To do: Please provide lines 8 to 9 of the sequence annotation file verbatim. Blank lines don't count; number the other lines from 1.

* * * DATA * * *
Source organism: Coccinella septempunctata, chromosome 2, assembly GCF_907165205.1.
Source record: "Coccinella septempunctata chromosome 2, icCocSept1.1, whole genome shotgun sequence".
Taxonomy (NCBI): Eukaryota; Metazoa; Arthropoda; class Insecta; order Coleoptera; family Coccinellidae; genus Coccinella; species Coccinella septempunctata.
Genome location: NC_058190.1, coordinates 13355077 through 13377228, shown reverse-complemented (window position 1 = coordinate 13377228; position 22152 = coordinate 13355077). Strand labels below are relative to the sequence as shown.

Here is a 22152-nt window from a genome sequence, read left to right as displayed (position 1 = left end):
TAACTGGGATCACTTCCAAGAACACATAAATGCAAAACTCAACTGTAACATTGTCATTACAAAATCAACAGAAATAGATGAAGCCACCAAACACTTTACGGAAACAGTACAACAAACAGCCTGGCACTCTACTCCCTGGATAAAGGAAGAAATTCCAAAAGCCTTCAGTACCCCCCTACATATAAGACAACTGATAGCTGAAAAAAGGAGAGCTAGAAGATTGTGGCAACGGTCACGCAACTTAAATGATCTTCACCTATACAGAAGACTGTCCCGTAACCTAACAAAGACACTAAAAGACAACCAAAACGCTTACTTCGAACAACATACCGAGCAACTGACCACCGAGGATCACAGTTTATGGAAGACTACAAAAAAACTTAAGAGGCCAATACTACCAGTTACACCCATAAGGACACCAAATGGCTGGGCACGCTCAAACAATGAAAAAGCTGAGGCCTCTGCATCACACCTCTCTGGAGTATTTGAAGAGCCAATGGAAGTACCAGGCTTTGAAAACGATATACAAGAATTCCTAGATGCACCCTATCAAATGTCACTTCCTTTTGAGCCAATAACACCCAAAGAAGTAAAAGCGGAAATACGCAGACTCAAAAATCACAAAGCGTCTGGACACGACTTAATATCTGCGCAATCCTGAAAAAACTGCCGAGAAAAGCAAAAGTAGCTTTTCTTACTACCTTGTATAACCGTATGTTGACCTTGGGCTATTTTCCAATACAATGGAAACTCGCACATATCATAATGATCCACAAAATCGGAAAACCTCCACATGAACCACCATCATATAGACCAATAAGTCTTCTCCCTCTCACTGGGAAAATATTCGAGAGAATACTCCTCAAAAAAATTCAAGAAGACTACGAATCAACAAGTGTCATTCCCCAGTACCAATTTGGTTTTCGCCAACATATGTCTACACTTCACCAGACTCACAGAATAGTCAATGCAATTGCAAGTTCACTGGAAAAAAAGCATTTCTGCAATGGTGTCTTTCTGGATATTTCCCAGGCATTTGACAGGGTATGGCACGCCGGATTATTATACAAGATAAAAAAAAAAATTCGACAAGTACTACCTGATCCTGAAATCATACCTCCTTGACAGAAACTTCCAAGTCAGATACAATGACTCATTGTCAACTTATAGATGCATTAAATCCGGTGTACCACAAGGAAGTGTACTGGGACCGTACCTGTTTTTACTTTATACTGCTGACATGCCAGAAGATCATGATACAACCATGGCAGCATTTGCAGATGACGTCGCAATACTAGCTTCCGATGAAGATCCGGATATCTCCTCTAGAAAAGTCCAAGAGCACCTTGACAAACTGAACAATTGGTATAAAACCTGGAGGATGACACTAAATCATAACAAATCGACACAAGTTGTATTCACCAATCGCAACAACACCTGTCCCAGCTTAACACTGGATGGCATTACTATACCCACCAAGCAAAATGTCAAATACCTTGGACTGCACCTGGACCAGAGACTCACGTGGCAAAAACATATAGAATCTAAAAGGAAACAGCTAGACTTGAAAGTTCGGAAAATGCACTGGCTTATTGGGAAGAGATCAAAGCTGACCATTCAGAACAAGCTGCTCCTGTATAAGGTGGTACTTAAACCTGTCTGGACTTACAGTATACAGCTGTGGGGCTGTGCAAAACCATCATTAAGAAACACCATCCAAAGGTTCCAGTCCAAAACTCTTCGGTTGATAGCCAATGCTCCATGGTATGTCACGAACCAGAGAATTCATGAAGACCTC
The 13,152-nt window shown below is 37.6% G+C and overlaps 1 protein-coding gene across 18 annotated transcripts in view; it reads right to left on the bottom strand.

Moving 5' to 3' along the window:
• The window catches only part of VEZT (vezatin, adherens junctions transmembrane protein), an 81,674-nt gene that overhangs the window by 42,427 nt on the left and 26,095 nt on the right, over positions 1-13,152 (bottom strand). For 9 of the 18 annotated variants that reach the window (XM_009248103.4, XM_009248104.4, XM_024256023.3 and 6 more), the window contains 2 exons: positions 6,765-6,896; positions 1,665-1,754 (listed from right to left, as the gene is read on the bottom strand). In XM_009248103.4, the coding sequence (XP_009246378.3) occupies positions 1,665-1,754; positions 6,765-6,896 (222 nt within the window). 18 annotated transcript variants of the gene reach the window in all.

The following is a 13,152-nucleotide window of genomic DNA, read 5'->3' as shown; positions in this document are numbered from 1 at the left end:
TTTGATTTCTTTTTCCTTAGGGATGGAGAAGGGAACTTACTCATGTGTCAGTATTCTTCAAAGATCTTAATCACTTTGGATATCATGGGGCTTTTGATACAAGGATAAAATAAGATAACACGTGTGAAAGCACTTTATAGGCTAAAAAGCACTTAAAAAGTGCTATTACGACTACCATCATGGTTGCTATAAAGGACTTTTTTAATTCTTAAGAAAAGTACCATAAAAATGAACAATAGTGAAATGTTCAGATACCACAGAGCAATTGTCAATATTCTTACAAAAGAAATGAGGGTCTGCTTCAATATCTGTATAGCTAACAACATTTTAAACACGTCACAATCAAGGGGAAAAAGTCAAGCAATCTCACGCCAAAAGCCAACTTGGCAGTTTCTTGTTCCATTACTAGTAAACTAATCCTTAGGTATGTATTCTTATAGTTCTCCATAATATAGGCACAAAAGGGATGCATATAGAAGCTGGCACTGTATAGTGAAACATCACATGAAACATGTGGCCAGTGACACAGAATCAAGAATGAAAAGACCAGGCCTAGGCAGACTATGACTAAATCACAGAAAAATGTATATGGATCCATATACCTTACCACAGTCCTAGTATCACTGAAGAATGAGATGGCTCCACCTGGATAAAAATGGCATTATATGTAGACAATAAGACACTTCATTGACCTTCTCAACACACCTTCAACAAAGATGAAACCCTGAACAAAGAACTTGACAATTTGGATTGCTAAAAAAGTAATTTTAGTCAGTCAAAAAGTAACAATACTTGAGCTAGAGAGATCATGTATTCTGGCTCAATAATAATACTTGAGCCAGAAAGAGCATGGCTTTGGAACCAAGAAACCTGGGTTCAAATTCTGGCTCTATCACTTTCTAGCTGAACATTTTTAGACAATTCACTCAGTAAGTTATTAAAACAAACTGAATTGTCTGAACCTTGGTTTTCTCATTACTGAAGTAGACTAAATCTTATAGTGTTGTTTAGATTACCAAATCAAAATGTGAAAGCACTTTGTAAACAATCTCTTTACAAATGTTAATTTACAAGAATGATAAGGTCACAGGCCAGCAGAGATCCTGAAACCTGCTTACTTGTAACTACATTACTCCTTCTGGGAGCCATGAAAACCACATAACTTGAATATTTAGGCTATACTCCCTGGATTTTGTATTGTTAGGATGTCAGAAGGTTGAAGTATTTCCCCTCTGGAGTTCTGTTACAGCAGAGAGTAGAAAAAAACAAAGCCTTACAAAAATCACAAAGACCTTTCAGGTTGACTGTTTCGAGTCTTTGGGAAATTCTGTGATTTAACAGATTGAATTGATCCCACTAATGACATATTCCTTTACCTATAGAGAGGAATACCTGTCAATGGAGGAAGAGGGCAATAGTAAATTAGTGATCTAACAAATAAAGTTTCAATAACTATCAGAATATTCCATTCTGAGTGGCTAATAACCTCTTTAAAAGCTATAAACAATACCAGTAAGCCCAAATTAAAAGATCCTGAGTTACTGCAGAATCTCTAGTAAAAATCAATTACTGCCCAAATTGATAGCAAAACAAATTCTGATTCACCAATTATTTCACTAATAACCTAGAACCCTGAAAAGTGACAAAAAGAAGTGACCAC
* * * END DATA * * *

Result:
Moving 5' to 3' along the window:
• The window catches only part of VEZT (vezatin, adherens junctions transmembrane protein), an 81,674-nt gene that overhangs the window by 42,427 nt on the left and 26,095 nt on the right, over positions 1-13,152 (bottom strand). For 9 of the 18 annotated variants that reach the window (XM_009248103.4, XM_009248104.4, XM_024256023.3 and 6 more), the window contains 2 exons: positions 6,765-6,896; positions 1,665-1,754 (listed from right to left, as the gene is read on the bottom strand). In XM_009248103.4, the coding sequence (XP_009246378.3) occupies positions 1,665-1,754; positions 6,765-6,896 (222 nt within the window). 18 annotated transcript variants of the gene reach the window in all.